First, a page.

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2-19.38 by


WHEREIN consist Right and Wrong? - By what test or criterion may we, in doubtful or disputed cases, determine what is any one's duty or right? - are questions, which, even were the solution of them not often required for practical purposes, must always form a subject of deep philosophical interest.

Moral, or ethical science is, in a confined, but, I believe, more common sense, understood to have regard principally to the private duty of individuals; and, in this way, it is associated, in the minds of many people, with disquisitions on temperance, chastity, truth, honesty, diligence, and the like. But to have an idea of the full interest

and wrong

and importance of the science — (not meaning that the topics now alluded to are uninteresting or unimportant, otherwise than from their triteness and familiarity) — it is necessary to take a wider view of it - as embracing every question of right every question of what is just — fit

- reasonable — fair-proper—that can arise out

of any possible relation between one being, or collective number of beings, and another being, or number of beings — from the Deity down to the meanest insect:

- every question relating to the just and fair rights, or powers, or privileges, which one being can claim over, or from another. In this way the science of ethics forms a basement, at once, to those of theology, jurisprudence, civil and criminal, and politics, - or all that regards the moral justice of laws and government – human and divine. — Never, perhaps, was there a time, when there was more frequent discussion of points relating to these momentous topics, or more need of all the enlightenment that philosophy can shed upon them; and I cannot help expressing my wonder, by the way, that while men (whether beneficially or not) seem intent on divesting themselves of all the trammels of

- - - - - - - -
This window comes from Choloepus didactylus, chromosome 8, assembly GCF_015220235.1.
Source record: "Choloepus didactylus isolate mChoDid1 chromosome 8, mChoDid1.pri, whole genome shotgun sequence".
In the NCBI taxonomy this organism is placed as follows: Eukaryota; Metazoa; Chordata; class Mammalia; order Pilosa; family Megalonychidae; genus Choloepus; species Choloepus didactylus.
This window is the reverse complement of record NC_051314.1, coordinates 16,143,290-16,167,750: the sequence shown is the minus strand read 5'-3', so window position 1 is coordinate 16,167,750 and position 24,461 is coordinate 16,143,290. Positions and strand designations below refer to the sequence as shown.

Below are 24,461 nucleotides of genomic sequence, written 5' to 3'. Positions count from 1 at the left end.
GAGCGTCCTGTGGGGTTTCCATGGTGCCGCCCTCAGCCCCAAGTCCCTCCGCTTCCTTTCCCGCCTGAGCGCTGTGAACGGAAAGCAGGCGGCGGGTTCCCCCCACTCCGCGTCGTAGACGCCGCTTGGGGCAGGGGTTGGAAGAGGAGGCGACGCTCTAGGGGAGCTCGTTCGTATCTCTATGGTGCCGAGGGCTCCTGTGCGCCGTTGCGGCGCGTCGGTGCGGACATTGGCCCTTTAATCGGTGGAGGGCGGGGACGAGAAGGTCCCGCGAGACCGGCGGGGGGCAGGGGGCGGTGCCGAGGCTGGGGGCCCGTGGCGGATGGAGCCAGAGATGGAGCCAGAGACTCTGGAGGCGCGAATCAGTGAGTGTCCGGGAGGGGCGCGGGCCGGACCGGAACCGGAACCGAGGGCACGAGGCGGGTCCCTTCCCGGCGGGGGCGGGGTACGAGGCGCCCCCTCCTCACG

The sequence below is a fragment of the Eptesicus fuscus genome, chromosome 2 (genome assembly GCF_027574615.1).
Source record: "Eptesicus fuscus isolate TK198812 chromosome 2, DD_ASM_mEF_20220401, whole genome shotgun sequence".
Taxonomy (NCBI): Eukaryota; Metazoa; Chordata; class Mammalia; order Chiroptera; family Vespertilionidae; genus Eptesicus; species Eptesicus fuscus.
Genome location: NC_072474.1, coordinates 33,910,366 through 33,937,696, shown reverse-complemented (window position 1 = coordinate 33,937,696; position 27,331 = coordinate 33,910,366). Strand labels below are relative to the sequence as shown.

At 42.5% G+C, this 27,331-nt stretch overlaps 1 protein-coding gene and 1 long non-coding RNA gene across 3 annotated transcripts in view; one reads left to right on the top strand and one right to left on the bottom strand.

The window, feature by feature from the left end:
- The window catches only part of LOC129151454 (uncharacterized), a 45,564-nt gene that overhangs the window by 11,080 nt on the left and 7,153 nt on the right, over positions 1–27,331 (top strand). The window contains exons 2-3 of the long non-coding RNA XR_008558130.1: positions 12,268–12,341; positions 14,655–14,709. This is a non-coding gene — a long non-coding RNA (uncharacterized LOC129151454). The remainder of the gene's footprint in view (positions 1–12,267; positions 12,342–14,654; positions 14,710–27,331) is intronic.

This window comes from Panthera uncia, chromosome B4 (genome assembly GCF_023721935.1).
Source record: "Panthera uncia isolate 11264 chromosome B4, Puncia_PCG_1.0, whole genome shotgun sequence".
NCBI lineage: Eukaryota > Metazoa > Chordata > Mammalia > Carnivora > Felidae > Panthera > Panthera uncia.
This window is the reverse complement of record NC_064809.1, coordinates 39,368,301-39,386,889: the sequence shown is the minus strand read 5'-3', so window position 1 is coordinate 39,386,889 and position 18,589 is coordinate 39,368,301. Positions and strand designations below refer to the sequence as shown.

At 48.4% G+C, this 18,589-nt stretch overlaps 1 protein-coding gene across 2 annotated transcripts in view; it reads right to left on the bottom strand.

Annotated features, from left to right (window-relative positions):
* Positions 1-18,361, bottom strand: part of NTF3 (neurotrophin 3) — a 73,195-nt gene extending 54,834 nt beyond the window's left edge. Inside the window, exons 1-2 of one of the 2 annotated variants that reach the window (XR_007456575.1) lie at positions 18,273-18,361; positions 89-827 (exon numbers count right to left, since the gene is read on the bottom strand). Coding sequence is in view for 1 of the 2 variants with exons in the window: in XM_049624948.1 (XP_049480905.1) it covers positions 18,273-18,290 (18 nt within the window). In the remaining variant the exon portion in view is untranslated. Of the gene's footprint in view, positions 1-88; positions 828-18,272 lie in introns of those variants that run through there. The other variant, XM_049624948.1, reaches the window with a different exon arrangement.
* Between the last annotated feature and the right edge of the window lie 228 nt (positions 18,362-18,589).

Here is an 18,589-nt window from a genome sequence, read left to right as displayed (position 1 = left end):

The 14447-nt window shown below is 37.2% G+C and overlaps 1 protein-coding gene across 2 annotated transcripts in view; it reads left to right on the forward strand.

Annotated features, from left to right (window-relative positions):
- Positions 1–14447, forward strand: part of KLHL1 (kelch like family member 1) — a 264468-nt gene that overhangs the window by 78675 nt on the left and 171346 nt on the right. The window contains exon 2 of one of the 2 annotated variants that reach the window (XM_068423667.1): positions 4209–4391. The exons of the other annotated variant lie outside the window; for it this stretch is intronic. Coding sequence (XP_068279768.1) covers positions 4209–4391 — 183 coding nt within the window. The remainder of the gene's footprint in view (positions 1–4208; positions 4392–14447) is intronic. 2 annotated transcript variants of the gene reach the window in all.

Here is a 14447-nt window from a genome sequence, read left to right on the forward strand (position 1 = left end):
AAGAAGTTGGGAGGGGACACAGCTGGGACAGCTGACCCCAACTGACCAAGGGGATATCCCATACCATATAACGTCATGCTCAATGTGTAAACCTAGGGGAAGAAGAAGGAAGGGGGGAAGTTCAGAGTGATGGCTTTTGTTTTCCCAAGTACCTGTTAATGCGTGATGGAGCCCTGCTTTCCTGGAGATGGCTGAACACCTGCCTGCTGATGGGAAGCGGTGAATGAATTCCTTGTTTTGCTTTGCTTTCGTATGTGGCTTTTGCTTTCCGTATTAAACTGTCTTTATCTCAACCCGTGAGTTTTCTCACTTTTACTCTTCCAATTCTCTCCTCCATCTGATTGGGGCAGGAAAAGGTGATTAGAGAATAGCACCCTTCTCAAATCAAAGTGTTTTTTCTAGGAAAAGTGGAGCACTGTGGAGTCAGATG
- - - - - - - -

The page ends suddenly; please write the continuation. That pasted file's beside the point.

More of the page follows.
scription in political affairs — making truth and reason every thing, authority and custom nothing,

there seems an equal disposition, in religious matters, to make a sacrifice of the plainest dictates of common sense, and the clearest truths of revelation, to the most anile prejudices and superstitions.

The question as to the ultimate criterion of right and wrong, has always been more or less mixed up with the other, and more metaphysical, inquiry, which relates to the nature of the mental operation by which moral distinctions are perceived. Indeed the two questions have, even by some of the most acute inquirers, been treated as one. How this confusion (for such I think it) has arisen, will appear in the course of this work. At present, it is sufficient to notice the fact; and to observe that, even had the two questions been always kept apart, a theory of moral distinctions which did not embrace the consideration of both, could not be viewed but as materially defective. — These two questions together may be taken to comprehend all that relates to what is called the Philosophy of Morals.

It is now a good many years, since, partly from

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